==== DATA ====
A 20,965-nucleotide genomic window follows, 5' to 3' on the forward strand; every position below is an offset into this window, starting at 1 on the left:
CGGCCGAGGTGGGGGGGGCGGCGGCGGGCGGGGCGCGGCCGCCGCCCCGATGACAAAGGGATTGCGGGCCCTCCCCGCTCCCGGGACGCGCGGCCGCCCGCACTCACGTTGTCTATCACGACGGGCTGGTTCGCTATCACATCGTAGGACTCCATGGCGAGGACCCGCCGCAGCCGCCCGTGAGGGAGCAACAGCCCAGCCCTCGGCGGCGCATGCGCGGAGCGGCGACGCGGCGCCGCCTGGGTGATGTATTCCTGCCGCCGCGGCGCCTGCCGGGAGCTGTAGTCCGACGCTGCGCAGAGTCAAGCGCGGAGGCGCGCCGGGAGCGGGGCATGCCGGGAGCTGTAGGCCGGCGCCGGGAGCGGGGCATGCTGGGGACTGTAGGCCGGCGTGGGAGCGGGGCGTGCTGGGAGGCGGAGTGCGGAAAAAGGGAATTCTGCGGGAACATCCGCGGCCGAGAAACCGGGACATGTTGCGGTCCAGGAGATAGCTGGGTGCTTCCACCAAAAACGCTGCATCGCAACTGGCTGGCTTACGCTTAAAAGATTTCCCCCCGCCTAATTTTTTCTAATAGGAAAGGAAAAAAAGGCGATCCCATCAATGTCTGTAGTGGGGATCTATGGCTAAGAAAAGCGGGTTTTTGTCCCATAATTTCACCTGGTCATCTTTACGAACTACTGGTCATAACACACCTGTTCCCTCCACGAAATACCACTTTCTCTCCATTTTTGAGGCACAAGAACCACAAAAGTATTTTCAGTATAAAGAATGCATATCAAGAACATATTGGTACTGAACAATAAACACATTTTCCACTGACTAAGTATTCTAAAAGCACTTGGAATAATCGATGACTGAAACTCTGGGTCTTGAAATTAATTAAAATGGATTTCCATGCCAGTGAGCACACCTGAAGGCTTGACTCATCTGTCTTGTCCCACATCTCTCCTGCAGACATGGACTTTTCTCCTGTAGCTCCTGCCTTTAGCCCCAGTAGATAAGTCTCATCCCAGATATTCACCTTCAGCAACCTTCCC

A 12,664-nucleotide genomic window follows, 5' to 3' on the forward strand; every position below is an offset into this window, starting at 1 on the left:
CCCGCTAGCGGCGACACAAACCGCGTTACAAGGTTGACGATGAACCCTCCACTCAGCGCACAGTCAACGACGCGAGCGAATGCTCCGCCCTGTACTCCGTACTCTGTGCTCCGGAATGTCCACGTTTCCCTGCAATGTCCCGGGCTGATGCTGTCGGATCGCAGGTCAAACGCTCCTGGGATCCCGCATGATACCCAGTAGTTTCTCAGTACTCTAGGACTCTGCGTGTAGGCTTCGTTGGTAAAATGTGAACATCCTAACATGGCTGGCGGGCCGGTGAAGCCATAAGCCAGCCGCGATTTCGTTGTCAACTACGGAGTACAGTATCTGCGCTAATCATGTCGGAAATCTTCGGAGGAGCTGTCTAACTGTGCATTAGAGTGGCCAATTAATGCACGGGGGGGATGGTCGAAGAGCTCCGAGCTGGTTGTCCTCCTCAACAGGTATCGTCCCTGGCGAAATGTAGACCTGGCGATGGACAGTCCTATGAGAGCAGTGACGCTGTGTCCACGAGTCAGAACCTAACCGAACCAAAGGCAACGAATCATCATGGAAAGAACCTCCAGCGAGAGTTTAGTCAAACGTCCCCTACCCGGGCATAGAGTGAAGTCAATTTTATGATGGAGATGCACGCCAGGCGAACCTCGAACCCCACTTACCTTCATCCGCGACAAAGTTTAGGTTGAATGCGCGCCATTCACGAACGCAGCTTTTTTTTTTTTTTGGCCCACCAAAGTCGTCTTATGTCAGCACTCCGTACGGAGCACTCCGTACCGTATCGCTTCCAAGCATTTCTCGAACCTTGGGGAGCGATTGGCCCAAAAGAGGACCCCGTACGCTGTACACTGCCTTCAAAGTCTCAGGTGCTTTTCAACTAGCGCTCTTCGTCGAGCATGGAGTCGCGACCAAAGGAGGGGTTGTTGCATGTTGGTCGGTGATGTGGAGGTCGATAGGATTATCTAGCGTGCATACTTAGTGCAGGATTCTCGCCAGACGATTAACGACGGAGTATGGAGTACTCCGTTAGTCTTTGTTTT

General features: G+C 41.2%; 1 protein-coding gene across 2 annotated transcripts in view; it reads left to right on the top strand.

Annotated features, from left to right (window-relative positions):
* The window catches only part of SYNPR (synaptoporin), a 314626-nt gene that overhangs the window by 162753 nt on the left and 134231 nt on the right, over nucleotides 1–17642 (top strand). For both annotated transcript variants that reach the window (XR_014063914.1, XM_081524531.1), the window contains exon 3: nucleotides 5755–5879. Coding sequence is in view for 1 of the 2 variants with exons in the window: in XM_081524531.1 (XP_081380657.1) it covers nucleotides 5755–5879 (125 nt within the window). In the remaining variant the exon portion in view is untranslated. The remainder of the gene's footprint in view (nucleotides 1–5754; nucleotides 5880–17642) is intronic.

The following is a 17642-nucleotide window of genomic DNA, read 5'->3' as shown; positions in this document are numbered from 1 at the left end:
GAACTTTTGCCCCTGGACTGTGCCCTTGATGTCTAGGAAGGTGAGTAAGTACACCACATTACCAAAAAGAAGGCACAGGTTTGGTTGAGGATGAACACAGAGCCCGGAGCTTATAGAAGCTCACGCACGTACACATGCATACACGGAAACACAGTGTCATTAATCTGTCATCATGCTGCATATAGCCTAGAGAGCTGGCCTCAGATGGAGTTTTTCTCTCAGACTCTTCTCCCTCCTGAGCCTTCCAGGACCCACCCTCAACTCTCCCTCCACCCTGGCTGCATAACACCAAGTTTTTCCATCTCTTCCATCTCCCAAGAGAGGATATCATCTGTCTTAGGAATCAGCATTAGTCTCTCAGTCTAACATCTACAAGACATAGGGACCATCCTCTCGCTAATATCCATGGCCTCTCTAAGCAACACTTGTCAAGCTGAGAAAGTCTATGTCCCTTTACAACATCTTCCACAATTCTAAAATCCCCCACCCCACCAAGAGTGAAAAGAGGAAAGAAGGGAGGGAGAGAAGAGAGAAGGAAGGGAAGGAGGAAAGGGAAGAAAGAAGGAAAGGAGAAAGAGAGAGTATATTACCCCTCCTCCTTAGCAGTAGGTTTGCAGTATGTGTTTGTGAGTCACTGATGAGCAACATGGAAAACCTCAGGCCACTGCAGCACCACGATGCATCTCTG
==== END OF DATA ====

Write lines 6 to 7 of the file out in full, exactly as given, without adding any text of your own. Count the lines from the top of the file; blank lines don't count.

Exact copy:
Annotated features, from left to right (window-relative positions):
* The window catches only part of SYNPR (synaptoporin), a 314626-nt gene that overhangs the window by 162753 nt on the left and 134231 nt on the right, over nucleotides 1–17642 (top strand). For both annotated transcript variants that reach the window (XR_014063914.1, XM_081524531.1), the window contains exon 3: nucleotides 5755–5879. Coding sequence is in view for 1 of the 2 variants with exons in the window: in XM_081524531.1 (XP_081380657.1) it covers nucleotides 5755–5879 (125 nt within the window). In the remaining variant the exon portion in view is untranslated. The remainder of the gene's footprint in view (nucleotides 1–5754; nucleotides 5880–17642) is intronic.